The warm weather and sunshine of summer provide the perfect setting for outdoor activities, and one of the most popular ones is today’s word. In fact, all the major tournaments for today’s word are held during the summer months – in both the Northern and Southern Hemisphere. Whether it be the original “real serving on the lawn”, or playing “table” at home in the air conditioning, though the concept of the game itself is simple, much like the skills involved in mastering the sport of tennis, there’s a lot more to the word and the history behind it than some might think.
Although the officially recognized invention of the modern game of tennis was set down in 1873, the game has quite a substantial history. Initially developed from a handball game paume (literally ‘palm’ (of your hand)), played by French knights in the 12th century, the game shared few similarities with its modern version. For example, the balls were made of wood, only palms were used to propel the ball, the courts were designed differently (oblong vs square) and hitting a ball off the walls was still considered “in play”.
When the game came to England, its terminology arrived with it. Our word tennis comes directly from the Anglo-French tenetz, which means ‘hold, receive or take’ as a command, and was derived from the Old French tenez, with the same understanding of the term. Coming directly from jeu de paume (‘game of the palm’), the term tenetz was used specifically as a call to a server from his opponent. Likely due to it being spoken numerous times during play, it’s only logical that the term would come to be associated with the game overall.
In English, the first use of our word can be found in the writings of the poet Jon Gower, who, around 1400 in his work, In Praise of Peace, muses: “In the game of tennis, to win or lose a chase, no man knows before the ball is run.”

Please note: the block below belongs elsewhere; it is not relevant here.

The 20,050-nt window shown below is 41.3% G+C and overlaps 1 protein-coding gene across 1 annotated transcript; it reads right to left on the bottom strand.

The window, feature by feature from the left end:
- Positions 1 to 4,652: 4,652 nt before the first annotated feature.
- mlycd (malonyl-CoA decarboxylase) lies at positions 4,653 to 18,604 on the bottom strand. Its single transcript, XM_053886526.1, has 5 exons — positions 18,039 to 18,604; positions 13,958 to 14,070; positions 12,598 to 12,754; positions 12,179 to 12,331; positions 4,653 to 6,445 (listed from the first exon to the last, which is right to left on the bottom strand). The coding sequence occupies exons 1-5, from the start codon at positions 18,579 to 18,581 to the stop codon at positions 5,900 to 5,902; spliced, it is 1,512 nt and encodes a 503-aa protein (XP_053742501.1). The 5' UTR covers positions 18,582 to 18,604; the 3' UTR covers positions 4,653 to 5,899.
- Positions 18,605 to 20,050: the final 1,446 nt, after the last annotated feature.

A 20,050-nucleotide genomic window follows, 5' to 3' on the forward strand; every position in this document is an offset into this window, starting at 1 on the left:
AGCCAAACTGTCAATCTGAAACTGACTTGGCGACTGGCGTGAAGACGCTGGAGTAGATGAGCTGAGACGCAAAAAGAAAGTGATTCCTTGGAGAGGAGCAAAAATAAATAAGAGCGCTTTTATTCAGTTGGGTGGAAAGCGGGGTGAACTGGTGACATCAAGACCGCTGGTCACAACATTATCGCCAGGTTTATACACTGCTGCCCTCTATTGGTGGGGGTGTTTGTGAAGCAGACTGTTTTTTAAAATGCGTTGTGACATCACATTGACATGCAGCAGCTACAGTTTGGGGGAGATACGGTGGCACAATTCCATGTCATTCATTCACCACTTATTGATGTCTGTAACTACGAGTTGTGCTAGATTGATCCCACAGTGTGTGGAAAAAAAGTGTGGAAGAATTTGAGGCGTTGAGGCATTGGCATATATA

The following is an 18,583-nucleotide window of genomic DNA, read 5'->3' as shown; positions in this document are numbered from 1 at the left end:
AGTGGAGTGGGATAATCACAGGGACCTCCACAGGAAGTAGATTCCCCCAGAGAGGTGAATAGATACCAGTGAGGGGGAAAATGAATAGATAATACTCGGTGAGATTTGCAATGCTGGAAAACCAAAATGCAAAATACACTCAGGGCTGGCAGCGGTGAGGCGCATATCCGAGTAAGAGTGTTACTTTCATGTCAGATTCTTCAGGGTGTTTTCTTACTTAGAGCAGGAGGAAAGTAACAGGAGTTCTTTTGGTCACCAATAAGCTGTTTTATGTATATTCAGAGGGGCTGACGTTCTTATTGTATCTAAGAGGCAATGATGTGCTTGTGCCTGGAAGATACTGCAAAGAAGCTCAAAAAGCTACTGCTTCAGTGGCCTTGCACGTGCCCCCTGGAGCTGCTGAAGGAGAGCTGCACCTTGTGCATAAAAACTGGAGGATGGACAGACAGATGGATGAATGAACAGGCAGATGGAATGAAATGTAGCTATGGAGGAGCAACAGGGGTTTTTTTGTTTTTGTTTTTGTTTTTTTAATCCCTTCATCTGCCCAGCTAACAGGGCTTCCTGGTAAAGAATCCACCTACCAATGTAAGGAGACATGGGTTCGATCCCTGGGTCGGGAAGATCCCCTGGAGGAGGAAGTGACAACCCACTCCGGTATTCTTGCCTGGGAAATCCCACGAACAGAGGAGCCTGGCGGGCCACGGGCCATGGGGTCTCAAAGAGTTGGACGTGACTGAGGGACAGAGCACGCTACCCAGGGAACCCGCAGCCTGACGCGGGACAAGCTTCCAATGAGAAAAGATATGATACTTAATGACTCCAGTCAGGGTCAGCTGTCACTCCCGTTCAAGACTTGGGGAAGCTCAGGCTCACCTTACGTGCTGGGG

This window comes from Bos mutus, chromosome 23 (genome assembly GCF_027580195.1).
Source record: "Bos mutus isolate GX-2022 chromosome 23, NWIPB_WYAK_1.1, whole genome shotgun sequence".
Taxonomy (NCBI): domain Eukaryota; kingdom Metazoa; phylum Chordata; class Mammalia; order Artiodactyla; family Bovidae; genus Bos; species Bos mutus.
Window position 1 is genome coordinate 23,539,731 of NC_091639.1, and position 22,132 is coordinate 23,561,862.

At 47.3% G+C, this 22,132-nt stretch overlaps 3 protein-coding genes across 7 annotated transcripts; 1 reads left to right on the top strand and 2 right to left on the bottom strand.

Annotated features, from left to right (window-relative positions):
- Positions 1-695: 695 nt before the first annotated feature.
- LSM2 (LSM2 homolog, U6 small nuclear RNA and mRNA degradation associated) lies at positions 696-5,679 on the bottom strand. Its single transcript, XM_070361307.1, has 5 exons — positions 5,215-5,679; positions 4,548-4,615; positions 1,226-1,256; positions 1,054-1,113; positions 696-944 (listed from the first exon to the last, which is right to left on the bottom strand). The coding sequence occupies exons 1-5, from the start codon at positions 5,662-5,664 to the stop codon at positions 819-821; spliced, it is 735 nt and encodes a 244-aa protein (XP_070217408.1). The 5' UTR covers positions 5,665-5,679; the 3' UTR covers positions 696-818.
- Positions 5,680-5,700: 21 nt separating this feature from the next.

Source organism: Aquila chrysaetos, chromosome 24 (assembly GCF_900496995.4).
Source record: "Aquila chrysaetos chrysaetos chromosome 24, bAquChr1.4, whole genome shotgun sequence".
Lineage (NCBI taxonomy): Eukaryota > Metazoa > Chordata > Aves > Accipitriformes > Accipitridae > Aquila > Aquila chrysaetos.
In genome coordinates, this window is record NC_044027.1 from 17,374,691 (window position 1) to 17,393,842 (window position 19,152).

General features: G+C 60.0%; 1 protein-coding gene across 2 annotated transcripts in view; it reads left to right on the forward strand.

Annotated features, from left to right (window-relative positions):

From the origin of the game until the early 1800s, there were few subtle changes: the composition of the ball changed slightly and the palm game had transitioned from using hands to leather gloves to rackets; however, the overall understanding of the rules and the court remained the same.
The first major changes occurred when people started thinking outdoors instead of indoors. First, in the early 1860s, solicitor Harry Gem and Augurio Perera started combining elements of tennis with the Basque ball game pelota and playing it on a croquet lawn. A decade later, the Welsh inventor and British army officer Walter Clopton Wingfield designed an outdoor game called sphairistikè (meaning ‘ball-playing’ in Greek), which used a net, poles, rackets, balls, and initial rules for the game.
In order to differentiate this new game from the much-older indoor one, we begin to see our term being split into specific meanings. Mentioning the outdoor game for the first time, the British Army & Navy Gazette notes in 1874 that: “A new game has just been patented by Major Wingfield..‘Lawn Tennis’—for that is the name..is a clever adaptation of Tennis to the exigencies of an ordinary lawn.” Interestingly though, “regular (aka non-lawn, jeu de paume) tennis” only retained the generic ”tennis” name for 6 more years before being rebranded as “real tennis”, which was recorded in the 1880 book, The George Eliot Letters (which was a pseudonym for George S. Haight), which recounted on a letter written October 7th that: “Johnnie gets a game of real tennis—jeu de paume—every day.”
Of course, for those who prefer an indoor version of the real lawn tennis, there’s always table tennis (or ping-pong, if you prefer), which was first referenced in an advertisement in the 21 November, 1891 edition of The Newcastle Weekly Courant, touting: “Murton’s..indoor games… Parlour Quoits. Table Golf. Table Tennis. Table Cricket. Table Skittles. Table Bowls. Battledores. Shuttlecocks.”